In January 1920 prohibition banned the manufacturing, transport and sale of alcohol in the United States. For the next 13 years, Americans had to find crafty ways to bootleg and hide illegal alcohol, which gave birth to the rum-runners of the Pacific Northwest who, thankful for Canada’s close proximity and the openness of the ocean, were able to smuggle Canadian alcohol into Washington State.

The Runners used a small, unassuming cove in what was then known as Canoe Bay as a shipping point and safe haven for their rag-tag fleet of fishing boats. Alcohol was hidden on board and transported across the line to San Juan Island and other locations in Puget Sound. By the end of the 1920s a sheltered marina had been established and was the beginning of what is now Canoe Cove Marina.

Photo Credit: Puget Sound Coast Guardsman standing with captured rumrunning boat, 1920s Courtesy Coast Guard Museum Northwest

Hugh Rodd, a British immigrant and entrepreneur, settled in the Cove in the late 1920s. He and his brother established a boat building operation there and another in Victoria. They were builders of pleasure craft, specializing in wooden construction, through the 1930s.

Hugh built his family home at Canoe Cove in a private setting surrounded by gardens. The English-style manor was made from locally quarried stone with decorative leaded windows, fir floors and hand-hewn beams. This historic home remains and today operates as The Stonehouse Pub & Restaurant.

In 1958 the Cove was sold – the new owners established Canoe Cove Manufacturing and continued to build a complete line of wooden boats, including sailboats. The last wooden boat was launched in 1964 heralding a succession of popular fiberglass powerboats branded Canoe Cove. In the decades that followed, the company produced a very successful line of pleasure craft and commercial vessels for a variety of government agencies.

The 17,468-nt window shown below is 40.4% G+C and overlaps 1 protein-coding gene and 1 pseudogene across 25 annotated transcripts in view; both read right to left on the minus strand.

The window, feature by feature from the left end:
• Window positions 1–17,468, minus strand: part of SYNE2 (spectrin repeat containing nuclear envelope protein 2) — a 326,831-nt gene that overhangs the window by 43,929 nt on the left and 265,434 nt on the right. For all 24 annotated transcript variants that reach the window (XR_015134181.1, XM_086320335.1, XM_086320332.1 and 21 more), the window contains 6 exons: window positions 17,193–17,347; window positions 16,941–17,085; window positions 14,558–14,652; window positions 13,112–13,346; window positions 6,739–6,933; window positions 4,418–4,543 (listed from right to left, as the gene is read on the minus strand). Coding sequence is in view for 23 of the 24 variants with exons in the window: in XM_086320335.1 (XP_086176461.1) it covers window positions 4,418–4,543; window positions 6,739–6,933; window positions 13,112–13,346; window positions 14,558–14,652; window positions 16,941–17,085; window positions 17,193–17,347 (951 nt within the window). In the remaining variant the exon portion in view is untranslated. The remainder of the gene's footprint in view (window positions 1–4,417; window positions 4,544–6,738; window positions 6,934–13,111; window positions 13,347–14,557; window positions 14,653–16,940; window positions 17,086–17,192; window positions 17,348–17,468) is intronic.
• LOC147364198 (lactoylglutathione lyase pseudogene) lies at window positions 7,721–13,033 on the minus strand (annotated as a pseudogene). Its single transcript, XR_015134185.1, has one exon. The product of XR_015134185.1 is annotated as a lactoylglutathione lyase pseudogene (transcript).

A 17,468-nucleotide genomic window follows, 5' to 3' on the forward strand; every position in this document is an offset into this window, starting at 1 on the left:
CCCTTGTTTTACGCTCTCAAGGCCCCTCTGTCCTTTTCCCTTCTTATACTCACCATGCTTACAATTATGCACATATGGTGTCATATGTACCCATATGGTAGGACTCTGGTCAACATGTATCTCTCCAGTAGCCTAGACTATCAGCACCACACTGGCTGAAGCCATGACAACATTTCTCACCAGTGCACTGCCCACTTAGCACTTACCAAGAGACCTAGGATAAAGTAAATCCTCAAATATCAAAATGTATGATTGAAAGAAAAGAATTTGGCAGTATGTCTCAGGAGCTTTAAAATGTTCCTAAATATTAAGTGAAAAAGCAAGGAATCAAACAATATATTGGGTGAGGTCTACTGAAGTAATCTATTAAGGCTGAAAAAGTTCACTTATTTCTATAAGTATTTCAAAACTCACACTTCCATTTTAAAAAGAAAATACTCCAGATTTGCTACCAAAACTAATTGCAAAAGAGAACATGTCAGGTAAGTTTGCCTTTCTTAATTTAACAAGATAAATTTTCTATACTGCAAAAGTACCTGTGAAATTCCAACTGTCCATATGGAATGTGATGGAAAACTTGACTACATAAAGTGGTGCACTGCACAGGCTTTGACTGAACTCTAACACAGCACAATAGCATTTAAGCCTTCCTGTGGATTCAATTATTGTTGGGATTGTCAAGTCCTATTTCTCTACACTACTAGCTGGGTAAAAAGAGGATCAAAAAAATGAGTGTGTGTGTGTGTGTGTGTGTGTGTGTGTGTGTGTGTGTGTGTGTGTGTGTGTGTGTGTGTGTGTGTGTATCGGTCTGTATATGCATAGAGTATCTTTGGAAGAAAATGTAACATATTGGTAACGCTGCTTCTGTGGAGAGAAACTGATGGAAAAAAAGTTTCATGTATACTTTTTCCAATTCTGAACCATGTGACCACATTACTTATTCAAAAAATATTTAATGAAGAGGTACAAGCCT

During that time, the marina continued to expand and in 1965 was the first boatyard on Vancouver Island (and the second in BC) to install a Travel Lift – a 12-tonne unit, which paved the way for the custom-built lift at the Cove today, the largest on Southern Vancouver Island.

The current owners first invested in Canoe Cove Marina in 1964 and, in 1974, purchased the business outright -excluding the boat building operation. As the popularity of pleasure boating increased over the years, so have the facilities and services offered. Today Canoe Cove Marina & Boatyard is one of the largest marina and boat repair facilities in BC.

In the 100 years since the rum-runners first established their illicit operations at Canoe Cove, the community has grown to include over 20 businesses who share a passion for boating and the West Coast lifestyle. With long-standing regular customers, a seasoned crew of mechanical and servicing experts, great dining facilities, chandleries and a growing list of new activities such as kayak rentals, boat charters and eco-tours, this small, unassuming cove has become a destination for anyone looking to step back and enjoy a slice of BC’s history.